The Miyazaki Retrospective: Miyazaki Got Game

A guest post by my sister Mariel Marchetta, assistant editor and co-writer of “God, Robot”.

So as a woman, and a young one at that, it might not be surprising that I tend to be a fan of a good romance in my stories. I’m certainly no fan of The Notebook by any means, but there’s nothing like a well executed romantic subplot. My recent foray into Miyazaki has been three movies so far–Castle in the Sky, Spirited Away, and Princess Mononoke, in that order–and each one has included a romance, and each one has caused me to reflect on the way we approach romance in western animation. I’m not an anime fan, so I don’t know if it is a culture-wide difference, but whatever the reason, there is something about Miyazaki’s approach that is just fundamentally different; something that I think a lot of aspiring storytellers could learn from.

Let’s start with the most obvious: there is no Big Damn Kiss. At first I thought this might be attributed to the characters’ ages. After all, Pazu and Sheeta are at most 14, just on the border of being too young for romance, and Chihiro is only 10 in Spirited Away. But the trend continues in Princess Mononoke, with protagonists that have to be at least 16 years old, and probably older. Despite their obvious deep devotion to each other, despite other characters commenting on how in love Ashitaka is, the most the two get is a hug. And yet, you find yourself rooting for them just as much as any couple in a Disney movie. So what is it that makes this work?

The secret lies in two things. The first is that Miyazaki never puts the focus on the romance. There is no moment in those films that feels like it was put there to show their compatibility. For example, in Tangled, there is a scene where Rapunzel and Eugene explore the kingdom of Corona; it’s basically just a montage of them having fun together and Bonding, all to lead up to the Oscar bait love song they share. Western movies have these kinds of things all the time; here’s a falling in love montage, here’s them getting a moment to just talk to each other to show their chemistry.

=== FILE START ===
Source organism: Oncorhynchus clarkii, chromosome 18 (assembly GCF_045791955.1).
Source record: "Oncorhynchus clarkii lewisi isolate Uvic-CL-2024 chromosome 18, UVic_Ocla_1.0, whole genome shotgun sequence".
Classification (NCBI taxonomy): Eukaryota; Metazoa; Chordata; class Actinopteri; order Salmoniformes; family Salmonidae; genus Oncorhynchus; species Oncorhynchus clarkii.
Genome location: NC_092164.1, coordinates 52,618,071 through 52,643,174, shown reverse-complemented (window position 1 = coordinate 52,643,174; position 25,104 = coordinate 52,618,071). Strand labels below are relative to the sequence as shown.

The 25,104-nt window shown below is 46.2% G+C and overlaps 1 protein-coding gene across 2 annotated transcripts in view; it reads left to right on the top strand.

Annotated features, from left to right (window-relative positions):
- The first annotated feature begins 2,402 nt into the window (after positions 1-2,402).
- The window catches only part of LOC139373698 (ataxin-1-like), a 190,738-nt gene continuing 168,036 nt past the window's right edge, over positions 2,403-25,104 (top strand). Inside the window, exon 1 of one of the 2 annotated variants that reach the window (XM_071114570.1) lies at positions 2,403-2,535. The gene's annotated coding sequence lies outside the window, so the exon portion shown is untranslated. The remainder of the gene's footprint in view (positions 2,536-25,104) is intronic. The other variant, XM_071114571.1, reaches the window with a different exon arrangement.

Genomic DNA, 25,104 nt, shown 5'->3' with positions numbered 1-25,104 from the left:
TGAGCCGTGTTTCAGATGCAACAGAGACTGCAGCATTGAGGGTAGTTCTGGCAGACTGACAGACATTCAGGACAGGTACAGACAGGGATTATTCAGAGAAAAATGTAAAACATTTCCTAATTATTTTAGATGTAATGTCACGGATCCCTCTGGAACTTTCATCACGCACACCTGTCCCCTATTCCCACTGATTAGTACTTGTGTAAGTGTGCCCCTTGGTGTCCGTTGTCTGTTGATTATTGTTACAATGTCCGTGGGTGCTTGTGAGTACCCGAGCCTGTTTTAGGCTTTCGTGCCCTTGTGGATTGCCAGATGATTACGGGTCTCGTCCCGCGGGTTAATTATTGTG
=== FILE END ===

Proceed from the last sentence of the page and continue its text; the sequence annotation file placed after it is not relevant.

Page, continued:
Miyazaki doesn’t do that. The romance doesn’t come in big moments, but in small gestures during the big moments. One of my favorite moments in Castle in the Sky is when Pazu and Sheeta are keeping watch together while staying with the Dola gang. Pazu shares his blanket with her, tells her that it’s great that they could keep watch together, and promises that when they find Laputa he wants to go back to the place she grew up. But narratively its purpose is for Sheeta to give exposition that sets up how they defeat General Muska at the end; it is never about Pazu and Sheeta’s relationship. Even the scene of them laughing and rolling in the grass together after landing on Laputa is really an excuse to show off the stunning visuals of the floating city. Likewise Spirited Away uses scenes of Haku imparting important exposition to Chihiro interspersed with small gestures like giving her food and having a genuine smile on an otherwise cold face. Even in Princess Mononoke most of the romance comes from the intensity of Ashitaka’s devotion to protecting San during climatic battles.

That’s not to say ‘bonding moments’ are bad, of course. Where would Aladdin be without ‘A Whole New World?’ Or Lion King without ‘Can You Feel the Love Tonight?’ But there is something authentic and refreshingly organic about the way Miyazaki weaves together small moments to let the viewer figure it out for themselves. When Pazu begs Dola to let him join her to rescue Sheeta from the army and exclaims that ‘Sheeta means everything to me!’ after knowing her all of a day and a half (maybe), we believe him. Not because we were given a montage of them falling in love, but because they’ve had each other’s backs 100% of the time up until that point. You don’t need a declaration of love when Sheeta gives up her freedom and throws herself into Pazu’s arms before tearfully sending him away to protect him. It feels more like the romance happened because that’s just who the characters are, not because he wrote it intending one from the start.